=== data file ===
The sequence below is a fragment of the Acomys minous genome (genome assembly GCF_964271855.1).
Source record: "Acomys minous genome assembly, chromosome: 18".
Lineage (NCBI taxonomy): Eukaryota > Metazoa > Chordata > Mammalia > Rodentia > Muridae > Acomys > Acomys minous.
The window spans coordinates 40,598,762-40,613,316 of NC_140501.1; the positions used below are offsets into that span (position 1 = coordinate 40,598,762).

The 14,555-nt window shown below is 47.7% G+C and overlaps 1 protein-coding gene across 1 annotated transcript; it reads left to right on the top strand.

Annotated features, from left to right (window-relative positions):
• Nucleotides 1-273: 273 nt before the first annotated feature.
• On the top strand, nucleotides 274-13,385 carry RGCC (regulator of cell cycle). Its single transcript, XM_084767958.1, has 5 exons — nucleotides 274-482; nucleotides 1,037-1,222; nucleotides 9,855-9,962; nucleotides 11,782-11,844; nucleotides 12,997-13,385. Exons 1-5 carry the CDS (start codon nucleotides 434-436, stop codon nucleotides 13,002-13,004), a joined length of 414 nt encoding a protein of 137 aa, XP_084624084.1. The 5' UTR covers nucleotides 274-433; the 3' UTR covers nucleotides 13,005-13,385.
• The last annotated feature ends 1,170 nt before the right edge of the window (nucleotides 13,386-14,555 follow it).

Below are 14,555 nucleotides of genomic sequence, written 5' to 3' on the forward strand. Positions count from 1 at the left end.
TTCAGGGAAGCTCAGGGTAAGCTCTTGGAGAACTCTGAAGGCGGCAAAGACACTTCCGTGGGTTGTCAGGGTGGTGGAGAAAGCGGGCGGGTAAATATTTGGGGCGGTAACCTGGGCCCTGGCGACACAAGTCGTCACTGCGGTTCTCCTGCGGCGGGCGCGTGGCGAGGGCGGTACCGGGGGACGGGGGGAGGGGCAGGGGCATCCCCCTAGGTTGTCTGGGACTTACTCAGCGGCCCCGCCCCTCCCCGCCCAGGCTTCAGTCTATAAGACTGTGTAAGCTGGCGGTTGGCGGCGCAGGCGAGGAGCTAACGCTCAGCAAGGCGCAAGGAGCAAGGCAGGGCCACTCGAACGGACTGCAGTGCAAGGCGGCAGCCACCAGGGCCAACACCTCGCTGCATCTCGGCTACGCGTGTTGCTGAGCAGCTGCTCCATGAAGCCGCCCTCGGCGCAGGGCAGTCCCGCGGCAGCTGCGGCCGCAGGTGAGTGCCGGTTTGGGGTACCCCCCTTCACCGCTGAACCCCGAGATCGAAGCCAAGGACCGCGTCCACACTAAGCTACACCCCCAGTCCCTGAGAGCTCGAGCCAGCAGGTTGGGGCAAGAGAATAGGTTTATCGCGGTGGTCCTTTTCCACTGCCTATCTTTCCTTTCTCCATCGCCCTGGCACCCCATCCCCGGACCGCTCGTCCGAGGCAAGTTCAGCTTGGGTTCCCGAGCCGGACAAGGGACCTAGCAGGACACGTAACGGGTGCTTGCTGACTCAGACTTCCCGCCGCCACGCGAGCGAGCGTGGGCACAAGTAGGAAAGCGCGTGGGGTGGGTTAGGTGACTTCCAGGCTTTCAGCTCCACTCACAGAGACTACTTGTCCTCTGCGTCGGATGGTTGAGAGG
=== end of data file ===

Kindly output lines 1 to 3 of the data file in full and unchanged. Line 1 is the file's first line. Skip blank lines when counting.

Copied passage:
The sequence below is a fragment of the Acomys minous genome (genome assembly GCF_964271855.1).
Source record: "Acomys minous genome assembly, chromosome: 18".
Lineage (NCBI taxonomy): Eukaryota > Metazoa > Chordata > Mammalia > Rodentia > Muridae > Acomys > Acomys minous.